Theoretical and Applied Climatology

, Volume 131, Issue 1–2, pp 181–200 | Cite as

Annual statistical downscaling of precipitation and evaporation and monthly disaggregation

  • D. A. SachindraEmail author
  • B. J. C. Perera
Original Paper


Development of downscaling models for each calendar month using the data of predictors specifically selected for each calendar month may assists in better capturing the time-varying nature of the predictor-predictand relationships. Such approach will not allow the explicit modelling of the persistence of the predictand (e.g. lag-1 correlation). However, downscaling at an annual time step and subsequent disaggregation to monthly values can explicitly consider the modelling of the persistence of the predictand. This study investigated the potential of annual downscaling of a predictand and subsequent disaggregation of annual values to monthly values, in comparison to the potential of downscaling models separately developed for each calendar month. In the case study, annual and monthly downscaling models were developed for precipitation and evaporation at two stations located in Victoria, Australia. The output of the annual downscaling models was then disaggregated into monthly values using four different methods based on the method of fragments. It was found that the annual to monthly disaggregation methods and monthly downscaling models are able to reproduce the average of monthly observations with relatively higher accuracy in comparison to their ability in reproducing standard deviation, skewness and lag-1 serial correlation. Downscaling models separately developed for each calendar month were able to show relatively smaller root mean square errors for their time series indicating better overall agreement with observations in comparison to their counterpart annual to monthly disaggregation methods. Furthermore, it was found that not only the bias in the output of an annual downscaling model but also the presence of annual totals in the records of observations of a predictand that are very similar in magnitude, but having significantly different sets of fragments, can largely contribute to the poor performance of an annual to monthly disaggregation method.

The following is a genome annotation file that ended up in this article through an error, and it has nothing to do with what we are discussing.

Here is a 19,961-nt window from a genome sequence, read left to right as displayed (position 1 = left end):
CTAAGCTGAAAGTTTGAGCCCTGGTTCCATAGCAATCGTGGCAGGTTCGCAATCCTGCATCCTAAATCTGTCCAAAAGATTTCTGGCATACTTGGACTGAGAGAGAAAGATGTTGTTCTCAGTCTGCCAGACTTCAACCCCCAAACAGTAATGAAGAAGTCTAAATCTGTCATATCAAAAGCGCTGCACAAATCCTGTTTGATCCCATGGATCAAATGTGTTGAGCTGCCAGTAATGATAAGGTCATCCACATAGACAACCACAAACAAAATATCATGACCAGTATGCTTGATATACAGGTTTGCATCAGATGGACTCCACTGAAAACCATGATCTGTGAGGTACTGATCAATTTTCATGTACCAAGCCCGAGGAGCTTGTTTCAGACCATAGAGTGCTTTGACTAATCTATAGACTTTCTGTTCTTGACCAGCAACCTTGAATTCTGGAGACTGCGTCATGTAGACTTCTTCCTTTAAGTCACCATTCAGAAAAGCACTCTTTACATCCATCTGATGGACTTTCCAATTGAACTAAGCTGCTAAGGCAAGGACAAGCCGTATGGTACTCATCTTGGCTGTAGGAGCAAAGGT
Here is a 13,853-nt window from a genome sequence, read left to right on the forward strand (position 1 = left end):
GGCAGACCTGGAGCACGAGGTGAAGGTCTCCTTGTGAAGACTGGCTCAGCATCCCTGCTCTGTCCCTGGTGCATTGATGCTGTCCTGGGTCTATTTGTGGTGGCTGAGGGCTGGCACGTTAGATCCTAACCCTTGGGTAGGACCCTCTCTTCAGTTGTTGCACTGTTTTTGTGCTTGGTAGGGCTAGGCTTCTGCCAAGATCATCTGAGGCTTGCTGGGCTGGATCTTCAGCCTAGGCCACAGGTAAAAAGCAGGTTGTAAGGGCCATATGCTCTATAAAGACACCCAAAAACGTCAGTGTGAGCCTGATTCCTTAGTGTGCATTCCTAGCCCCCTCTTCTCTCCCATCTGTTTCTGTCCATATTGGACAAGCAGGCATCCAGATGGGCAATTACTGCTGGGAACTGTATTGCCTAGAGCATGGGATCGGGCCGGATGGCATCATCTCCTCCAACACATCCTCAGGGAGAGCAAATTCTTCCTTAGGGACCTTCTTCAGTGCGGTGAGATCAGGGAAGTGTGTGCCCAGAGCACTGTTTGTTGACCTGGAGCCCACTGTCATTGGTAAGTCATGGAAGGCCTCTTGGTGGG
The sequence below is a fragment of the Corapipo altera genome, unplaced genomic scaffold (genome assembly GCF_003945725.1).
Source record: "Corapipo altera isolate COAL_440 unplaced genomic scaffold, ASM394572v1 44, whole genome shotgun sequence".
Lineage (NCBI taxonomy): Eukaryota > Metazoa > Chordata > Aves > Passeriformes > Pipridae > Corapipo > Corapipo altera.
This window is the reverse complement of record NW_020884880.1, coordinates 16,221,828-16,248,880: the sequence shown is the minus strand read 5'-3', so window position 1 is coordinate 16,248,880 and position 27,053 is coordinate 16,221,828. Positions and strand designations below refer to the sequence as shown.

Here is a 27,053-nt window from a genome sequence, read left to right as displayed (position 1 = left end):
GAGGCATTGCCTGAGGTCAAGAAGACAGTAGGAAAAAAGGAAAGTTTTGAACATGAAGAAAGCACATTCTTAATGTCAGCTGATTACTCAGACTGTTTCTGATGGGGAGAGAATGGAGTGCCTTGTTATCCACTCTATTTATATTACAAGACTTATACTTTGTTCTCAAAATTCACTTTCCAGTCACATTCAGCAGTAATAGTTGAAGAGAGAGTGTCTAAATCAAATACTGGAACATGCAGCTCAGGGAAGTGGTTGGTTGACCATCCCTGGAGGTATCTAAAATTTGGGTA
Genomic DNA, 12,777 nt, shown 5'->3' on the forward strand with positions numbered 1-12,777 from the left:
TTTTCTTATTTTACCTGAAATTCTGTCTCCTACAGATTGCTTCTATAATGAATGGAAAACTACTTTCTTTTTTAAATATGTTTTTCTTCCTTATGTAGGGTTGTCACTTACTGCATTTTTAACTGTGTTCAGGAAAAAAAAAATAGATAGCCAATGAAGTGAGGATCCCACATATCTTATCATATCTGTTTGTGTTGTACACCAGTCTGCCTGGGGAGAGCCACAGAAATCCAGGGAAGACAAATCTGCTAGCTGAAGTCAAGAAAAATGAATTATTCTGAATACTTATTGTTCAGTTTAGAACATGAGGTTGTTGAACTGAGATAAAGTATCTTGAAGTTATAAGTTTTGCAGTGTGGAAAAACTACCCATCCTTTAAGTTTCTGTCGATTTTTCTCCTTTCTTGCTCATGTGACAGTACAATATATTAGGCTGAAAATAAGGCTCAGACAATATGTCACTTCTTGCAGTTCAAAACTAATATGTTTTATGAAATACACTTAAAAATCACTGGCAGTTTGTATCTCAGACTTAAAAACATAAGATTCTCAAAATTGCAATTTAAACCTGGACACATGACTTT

The authors wish to thank the SILO team of the Queensland Climate Change Centre of Excellence, Australia, for their clarifications on observed data used in this study.


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Copyright information

© Springer-Verlag Wien 2016

Authors and Affiliations

  1. 1.Institute for Sustainability and Innovation, College of Engineering and ScienceVictoria UniversityMelbourneAustralia

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